SI340 Theory of Computing
Coordinator: Prof. C. W. Brown, x3-6817, email@example.com
Course Policy, Fall AY18 (v2.0)
Course Description: This course presents the theoretical foundations for computing, including the study of formal languages, finite state machines, pushdown automata, Turing machines and computability.
- Understand the various models of computation, from both the
formal language and the corresponding machine model
- Understand some of the practical applications of these formal
models of computation and language; (supports Outcome CS-6)
- Apply the mathematical methods that let us describe computation
and language in order to understand formal algorithms.
1. Analysis. An ability to analyze a problem, and to identify and define the computing requirements appropriate to its solution.
2. Implementation. An ability to design, implement, and evaluate a computer-based solution to meet a given set of computing requirements in the context of the discipline.
3. Communication. An ability to communicate effectively with a range of audiences about technical information.
4. Ethics. An ability to make informed judgments in computing practice based on legal and ethical principles.
5. Teamwork. An ability to function effectively on teams to establish goals, plan tasks, meet deadlines, manage risk, and produce deliverables.
CS-6. Theory. An ability to apply theory in the design and implementation of computer-based solutions.
CS-7. Reasoning. An ability to reason about and explain computer-based solutions at multiple levels of abstraction.
IT-6. Requirements. An ability to identify and analyze user needs and to take them into account in the selection, integration, evaluation, and administration of computer-based systems.
Theory of Computing: A Gentle Introduction, Kinber
& Smith, Prentice Hall, 2001.
Extra Instruction: Extra instruction (EI) is strongly encouraged and should be scheduled by email with the instructor. EI is not a substitute lecture; students should come prepared with specific questions or problems.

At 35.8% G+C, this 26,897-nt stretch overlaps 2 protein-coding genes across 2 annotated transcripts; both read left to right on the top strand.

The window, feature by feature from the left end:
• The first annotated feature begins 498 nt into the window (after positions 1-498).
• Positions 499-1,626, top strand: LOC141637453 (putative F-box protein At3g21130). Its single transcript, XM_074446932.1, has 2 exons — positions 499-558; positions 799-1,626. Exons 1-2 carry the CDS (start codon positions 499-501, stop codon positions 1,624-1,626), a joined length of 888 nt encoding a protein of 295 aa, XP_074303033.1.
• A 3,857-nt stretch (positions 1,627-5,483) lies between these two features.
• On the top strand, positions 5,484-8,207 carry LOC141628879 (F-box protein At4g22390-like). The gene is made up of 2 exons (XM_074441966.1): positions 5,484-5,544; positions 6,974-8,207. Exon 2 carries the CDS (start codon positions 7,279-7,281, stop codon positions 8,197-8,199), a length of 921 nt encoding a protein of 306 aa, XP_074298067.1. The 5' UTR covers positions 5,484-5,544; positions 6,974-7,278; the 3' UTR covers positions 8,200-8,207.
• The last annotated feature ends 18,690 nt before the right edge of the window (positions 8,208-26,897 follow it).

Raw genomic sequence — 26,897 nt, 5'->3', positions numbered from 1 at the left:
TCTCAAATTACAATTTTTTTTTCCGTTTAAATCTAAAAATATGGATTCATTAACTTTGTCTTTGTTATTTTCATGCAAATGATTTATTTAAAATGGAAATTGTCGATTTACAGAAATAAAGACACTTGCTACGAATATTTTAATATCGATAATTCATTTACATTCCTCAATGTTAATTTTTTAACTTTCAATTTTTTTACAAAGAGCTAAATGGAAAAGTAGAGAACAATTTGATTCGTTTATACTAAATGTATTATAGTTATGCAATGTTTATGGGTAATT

Collaboration: The guidance in the Honor Concept of the Brigade of Midshipmen and the Computer Science Department Honor Policy must be followed at all times. See:
Specific instructions for this course:
All collaboration and outside sources should always be cited. The same rules apply for giving and receiving assistance. If you are unsure whether a certain kind of assistance or collaboration is permitted, you should assume it is not, work individually, and seek clarification from your instructor.
- Homework: You may collaborate as much as you like on homeworks,
but the actual pencil-to-paper or fingers-to-keyboard effort must be
your own. As always, all collaboration must be cited.
- Exams: All work on exams must be your own.
Classroom Conduct: The section leader will record attendance and bring the class to attention at the beginning and end of each class. If the instructor is late more than 5 minutes, the section leader will keep the class in place and report to the Computer Science department office. If the instructor is absent, the section leader will direct the class. Drinks are permitted, but they must be in reclosable containers. Food, alcohol, smoking, smokeless tobacco products, and electronic cigarettes are all prohibited. Cell phones must be silent during class.
Late Policy: Penalties for late submission of graded work may vary among courses or from semester to semester, but they will be the same for all sections of a given course. For this course:
- Homework assigned with class x is due at the beginning of
class x + 1, unless stated otherwise. Late homeworks are
not generally acccepted. With an excused absence, arrange the
turning in of homework with your instructor.
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